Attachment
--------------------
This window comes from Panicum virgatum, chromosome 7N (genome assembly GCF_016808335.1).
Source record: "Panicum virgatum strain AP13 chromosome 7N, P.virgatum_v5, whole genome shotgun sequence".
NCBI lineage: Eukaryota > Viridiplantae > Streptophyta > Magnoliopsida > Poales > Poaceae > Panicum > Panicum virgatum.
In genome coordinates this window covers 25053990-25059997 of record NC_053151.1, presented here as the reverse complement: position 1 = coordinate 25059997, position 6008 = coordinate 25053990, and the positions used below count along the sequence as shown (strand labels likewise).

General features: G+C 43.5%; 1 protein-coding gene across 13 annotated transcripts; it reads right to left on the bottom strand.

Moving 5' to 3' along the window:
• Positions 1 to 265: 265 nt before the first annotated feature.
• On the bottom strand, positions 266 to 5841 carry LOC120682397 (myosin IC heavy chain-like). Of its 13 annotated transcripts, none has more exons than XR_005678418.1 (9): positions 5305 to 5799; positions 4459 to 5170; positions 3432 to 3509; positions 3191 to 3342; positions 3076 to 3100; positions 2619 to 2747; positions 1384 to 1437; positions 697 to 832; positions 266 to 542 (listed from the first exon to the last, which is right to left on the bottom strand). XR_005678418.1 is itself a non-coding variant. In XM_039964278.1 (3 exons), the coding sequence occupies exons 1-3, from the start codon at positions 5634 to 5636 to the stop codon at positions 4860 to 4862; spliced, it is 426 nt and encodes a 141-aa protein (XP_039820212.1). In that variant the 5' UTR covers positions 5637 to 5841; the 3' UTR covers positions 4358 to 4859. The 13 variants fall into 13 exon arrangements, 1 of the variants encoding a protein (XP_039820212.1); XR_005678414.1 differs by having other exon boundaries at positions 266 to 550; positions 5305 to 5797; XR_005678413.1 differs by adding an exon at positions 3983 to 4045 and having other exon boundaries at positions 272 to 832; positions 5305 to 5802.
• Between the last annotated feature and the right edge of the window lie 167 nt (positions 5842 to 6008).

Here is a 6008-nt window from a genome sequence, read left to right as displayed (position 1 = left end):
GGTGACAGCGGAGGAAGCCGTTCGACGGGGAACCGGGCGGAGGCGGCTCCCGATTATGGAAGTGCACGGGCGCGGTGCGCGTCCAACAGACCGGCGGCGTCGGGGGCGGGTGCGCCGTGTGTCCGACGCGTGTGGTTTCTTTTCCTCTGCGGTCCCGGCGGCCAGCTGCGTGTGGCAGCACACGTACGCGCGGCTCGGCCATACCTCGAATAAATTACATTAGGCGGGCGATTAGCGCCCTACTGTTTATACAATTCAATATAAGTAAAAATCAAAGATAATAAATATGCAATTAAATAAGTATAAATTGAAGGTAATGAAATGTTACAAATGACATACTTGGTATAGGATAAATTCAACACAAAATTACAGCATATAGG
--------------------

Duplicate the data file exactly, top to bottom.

This window comes from Panicum virgatum, chromosome 7N (genome assembly GCF_016808335.1).
Source record: "Panicum virgatum strain AP13 chromosome 7N, P.virgatum_v5, whole genome shotgun sequence".
NCBI lineage: Eukaryota > Viridiplantae > Streptophyta > Magnoliopsida > Poales > Poaceae > Panicum > Panicum virgatum.
In genome coordinates this window covers 25053990-25059997 of record NC_053151.1, presented here as the reverse complement: position 1 = coordinate 25059997, position 6008 = coordinate 25053990, and the positions used below count along the sequence as shown (strand labels likewise).

General features: G+C 43.5%; 1 protein-coding gene across 13 annotated transcripts; it reads right to left on the bottom strand.

Moving 5' to 3' along the window:
• Positions 1 to 265: 265 nt before the first annotated feature.
• On the bottom strand, positions 266 to 5841 carry LOC120682397 (myosin IC heavy chain-like). Of its 13 annotated transcripts, none has more exons than XR_005678418.1 (9): positions 5305 to 5799; positions 4459 to 5170; positions 3432 to 3509; positions 3191 to 3342; positions 3076 to 3100; positions 2619 to 2747; positions 1384 to 1437; positions 697 to 832; positions 266 to 542 (listed from the first exon to the last, which is right to left on the bottom strand). XR_005678418.1 is itself a non-coding variant. In XM_039964278.1 (3 exons), the coding sequence occupies exons 1-3, from the start codon at positions 5634 to 5636 to the stop codon at positions 4860 to 4862; spliced, it is 426 nt and encodes a 141-aa protein (XP_039820212.1). In that variant the 5' UTR covers positions 5637 to 5841; the 3' UTR covers positions 4358 to 4859. The 13 variants fall into 13 exon arrangements, 1 of the variants encoding a protein (XP_039820212.1); XR_005678414.1 differs by having other exon boundaries at positions 266 to 550; positions 5305 to 5797; XR_005678413.1 differs by adding an exon at positions 3983 to 4045 and having other exon boundaries at positions 272 to 832; positions 5305 to 5802.
• Between the last annotated feature and the right edge of the window lie 167 nt (positions 5842 to 6008).

Here is a 6008-nt window from a genome sequence, read left to right as displayed (position 1 = left end):
GGTGACAGCGGAGGAAGCCGTTCGACGGGGAACCGGGCGGAGGCGGCTCCCGATTATGGAAGTGCACGGGCGCGGTGCGCGTCCAACAGACCGGCGGCGTCGGGGGCGGGTGCGCCGTGTGTCCGACGCGTGTGGTTTCTTTTCCTCTGCGGTCCCGGCGGCCAGCTGCGTGTGGCAGCACACGTACGCGCGGCTCGGCCATACCTCGAATAAATTACATTAGGCGGGCGATTAGCGCCCTACTGTTTATACAATTCAATATAAGTAAAAATCAAAGATAATAAATATGCAATTAAATAAGTATAAATTGAAGGTAATGAAATGTTACAAATGACATACTTGGTATAGGATAAATTCAACACAAAATTACAGCATATAGG